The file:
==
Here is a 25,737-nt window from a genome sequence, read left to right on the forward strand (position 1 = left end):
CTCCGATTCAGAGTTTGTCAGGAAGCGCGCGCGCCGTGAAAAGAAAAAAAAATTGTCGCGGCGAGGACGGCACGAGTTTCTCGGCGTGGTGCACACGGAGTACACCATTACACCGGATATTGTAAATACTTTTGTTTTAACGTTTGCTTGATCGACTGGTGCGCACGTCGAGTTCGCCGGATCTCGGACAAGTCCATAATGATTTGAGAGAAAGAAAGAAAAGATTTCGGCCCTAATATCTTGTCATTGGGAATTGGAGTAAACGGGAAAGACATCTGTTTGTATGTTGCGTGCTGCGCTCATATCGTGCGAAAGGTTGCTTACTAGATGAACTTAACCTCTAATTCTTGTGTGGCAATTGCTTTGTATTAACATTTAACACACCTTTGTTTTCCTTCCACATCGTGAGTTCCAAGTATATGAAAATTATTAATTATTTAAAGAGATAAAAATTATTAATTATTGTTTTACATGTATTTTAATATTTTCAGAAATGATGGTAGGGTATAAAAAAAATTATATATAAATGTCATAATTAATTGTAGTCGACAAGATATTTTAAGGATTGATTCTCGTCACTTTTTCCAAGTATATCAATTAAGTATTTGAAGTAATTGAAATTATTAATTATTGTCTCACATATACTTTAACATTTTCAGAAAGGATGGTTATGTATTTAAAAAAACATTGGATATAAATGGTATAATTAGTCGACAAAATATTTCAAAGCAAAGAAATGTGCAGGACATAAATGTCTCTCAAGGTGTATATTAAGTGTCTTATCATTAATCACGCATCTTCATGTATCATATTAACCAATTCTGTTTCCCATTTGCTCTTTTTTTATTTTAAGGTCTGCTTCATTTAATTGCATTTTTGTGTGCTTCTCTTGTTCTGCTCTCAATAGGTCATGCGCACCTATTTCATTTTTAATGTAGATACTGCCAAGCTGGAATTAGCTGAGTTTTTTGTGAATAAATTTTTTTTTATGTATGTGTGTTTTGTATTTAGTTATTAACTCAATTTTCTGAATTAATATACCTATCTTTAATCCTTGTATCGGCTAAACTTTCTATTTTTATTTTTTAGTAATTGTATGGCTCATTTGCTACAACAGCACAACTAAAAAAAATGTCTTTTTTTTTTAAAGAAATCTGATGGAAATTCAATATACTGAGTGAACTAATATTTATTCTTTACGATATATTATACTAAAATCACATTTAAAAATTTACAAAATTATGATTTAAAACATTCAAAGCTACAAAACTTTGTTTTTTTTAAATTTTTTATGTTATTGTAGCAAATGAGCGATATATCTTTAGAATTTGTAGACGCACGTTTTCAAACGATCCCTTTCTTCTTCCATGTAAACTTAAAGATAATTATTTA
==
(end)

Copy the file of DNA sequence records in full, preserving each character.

Here is a 25,737-nt window from a genome sequence, read left to right on the forward strand (position 1 = left end):
CTCCGATTCAGAGTTTGTCAGGAAGCGCGCGCGCCGTGAAAAGAAAAAAAAATTGTCGCGGCGAGGACGGCACGAGTTTCTCGGCGTGGTGCACACGGAGTACACCATTACACCGGATATTGTAAATACTTTTGTTTTAACGTTTGCTTGATCGACTGGTGCGCACGTCGAGTTCGCCGGATCTCGGACAAGTCCATAATGATTTGAGAGAAAGAAAGAAAAGATTTCGGCCCTAATATCTTGTCATTGGGAATTGGAGTAAACGGGAAAGACATCTGTTTGTATGTTGCGTGCTGCGCTCATATCGTGCGAAAGGTTGCTTACTAGATGAACTTAACCTCTAATTCTTGTGTGGCAATTGCTTTGTATTAACATTTAACACACCTTTGTTTTCCTTCCACATCGTGAGTTCCAAGTATATGAAAATTATTAATTATTTAAAGAGATAAAAATTATTAATTATTGTTTTACATGTATTTTAATATTTTCAGAAATGATGGTAGGGTATAAAAAAAATTATATATAAATGTCATAATTAATTGTAGTCGACAAGATATTTTAAGGATTGATTCTCGTCACTTTTTCCAAGTATATCAATTAAGTATTTGAAGTAATTGAAATTATTAATTATTGTCTCACATATACTTTAACATTTTCAGAAAGGATGGTTATGTATTTAAAAAAACATTGGATATAAATGGTATAATTAGTCGACAAAATATTTCAAAGCAAAGAAATGTGCAGGACATAAATGTCTCTCAAGGTGTATATTAAGTGTCTTATCATTAATCACGCATCTTCATGTATCATATTAACCAATTCTGTTTCCCATTTGCTCTTTTTTTATTTTAAGGTCTGCTTCATTTAATTGCATTTTTGTGTGCTTCTCTTGTTCTGCTCTCAATAGGTCATGCGCACCTATTTCATTTTTAATGTAGATACTGCCAAGCTGGAATTAGCTGAGTTTTTTGTGAATAAATTTTTTTTTATGTATGTGTGTTTTGTATTTAGTTATTAACTCAATTTTCTGAATTAATATACCTATCTTTAATCCTTGTATCGGCTAAACTTTCTATTTTTATTTTTTAGTAATTGTATGGCTCATTTGCTACAACAGCACAACTAAAAAAAATGTCTTTTTTTTTTAAAGAAATCTGATGGAAATTCAATATACTGAGTGAACTAATATTTATTCTTTACGATATATTATACTAAAATCACATTTAAAAATTTACAAAATTATGATTTAAAACATTCAAAGCTACAAAACTTTGTTTTTTTTAAATTTTTTATGTTATTGTAGCAAATGAGCGATATATCTTTAGAATTTGTAGACGCACGTTTTCAAACGATCCCTTTCTTCTTCCATGTAAACTTAAAGATAATTATTTA